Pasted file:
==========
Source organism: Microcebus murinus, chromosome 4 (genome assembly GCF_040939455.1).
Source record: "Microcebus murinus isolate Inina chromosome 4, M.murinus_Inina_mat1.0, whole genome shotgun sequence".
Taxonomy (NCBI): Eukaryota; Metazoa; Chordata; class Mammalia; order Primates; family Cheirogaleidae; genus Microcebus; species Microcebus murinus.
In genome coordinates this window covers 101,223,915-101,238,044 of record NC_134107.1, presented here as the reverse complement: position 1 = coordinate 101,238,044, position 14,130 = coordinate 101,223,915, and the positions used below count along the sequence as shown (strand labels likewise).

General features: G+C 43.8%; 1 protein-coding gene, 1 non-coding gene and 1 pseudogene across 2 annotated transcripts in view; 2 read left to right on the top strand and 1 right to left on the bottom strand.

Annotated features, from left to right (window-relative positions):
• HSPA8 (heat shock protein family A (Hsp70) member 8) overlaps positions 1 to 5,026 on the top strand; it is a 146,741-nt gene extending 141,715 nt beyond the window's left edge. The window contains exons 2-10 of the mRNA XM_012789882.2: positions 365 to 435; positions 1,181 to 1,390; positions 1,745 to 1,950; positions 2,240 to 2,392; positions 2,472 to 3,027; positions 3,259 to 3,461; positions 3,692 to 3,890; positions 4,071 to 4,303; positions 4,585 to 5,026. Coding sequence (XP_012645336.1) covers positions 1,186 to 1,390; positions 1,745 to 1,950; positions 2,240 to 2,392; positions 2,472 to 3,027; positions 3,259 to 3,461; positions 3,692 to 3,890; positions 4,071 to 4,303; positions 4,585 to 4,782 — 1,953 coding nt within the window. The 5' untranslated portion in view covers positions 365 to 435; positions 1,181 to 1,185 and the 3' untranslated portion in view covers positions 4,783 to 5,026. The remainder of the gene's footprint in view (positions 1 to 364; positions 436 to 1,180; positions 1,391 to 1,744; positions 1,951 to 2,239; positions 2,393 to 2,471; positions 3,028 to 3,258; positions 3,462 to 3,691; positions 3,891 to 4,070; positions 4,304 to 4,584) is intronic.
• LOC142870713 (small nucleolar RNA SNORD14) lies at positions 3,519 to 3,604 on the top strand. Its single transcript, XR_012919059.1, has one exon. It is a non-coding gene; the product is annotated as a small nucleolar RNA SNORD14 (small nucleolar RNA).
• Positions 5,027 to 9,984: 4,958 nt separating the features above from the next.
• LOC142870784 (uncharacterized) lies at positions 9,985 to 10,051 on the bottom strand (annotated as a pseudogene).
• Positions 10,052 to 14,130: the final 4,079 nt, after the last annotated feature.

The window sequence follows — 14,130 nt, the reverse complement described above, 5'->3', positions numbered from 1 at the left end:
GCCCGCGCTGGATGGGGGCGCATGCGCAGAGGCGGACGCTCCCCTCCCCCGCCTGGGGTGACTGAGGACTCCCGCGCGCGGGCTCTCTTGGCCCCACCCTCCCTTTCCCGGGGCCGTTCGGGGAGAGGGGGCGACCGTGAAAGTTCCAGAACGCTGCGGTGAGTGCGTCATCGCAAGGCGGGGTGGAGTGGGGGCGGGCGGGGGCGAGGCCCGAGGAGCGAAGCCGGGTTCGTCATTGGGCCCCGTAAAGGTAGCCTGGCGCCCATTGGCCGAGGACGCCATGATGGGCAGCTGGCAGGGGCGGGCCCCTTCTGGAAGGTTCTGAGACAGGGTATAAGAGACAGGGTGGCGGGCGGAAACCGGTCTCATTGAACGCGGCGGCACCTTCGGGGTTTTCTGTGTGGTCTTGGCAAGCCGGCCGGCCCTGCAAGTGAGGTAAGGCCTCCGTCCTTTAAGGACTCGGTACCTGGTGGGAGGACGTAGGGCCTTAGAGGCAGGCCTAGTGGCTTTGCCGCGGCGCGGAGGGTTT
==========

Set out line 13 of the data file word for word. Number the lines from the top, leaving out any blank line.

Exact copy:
GCCCGCGCTGGATGGGGGCGCATGCGCAGAGGCGGACGCTCCCCTCCCCCGCCTGGGGTGACTGAGGACTCCCGCGCGCGGGCTCTCTTGGCCCCACCCTCCCTTTCCCGGGGCCGTTCGGGGAGAGGGGGCGACCGTGAAAGTTCCAGAACGCTGCGGTGAGTGCGTCATCGCAAGGCGGGGTGGAGTGGGGGCGGGCGGGGGCGAGGCCCGAGGAGCGAAGCCGGGTTCGTCATTGGGCCCCGTAAAGGTAGCCTGGCGCCCATTGGCCGAGGACGCCATGATGGGCAGCTGGCAGGGGCGGGCCCCTTCTGGAAGGTTCTGAGACAGGGTATAAGAGACAGGGTGGCGGGCGGAAACCGGTCTCATTGAACGCGGCGGCACCTTCGGGGTTTTCTGTGTGGTCTTGGCAAGCCGGCCGGCCCTGCAAGTGAGGTAAGGCCTCCGTCCTTTAAGGACTCGGTACCTGGTGGGAGGACGTAGGGCCTTAGAGGCAGGCCTAGTGGCTTTGCCGCGGCGCGGAGGGTTT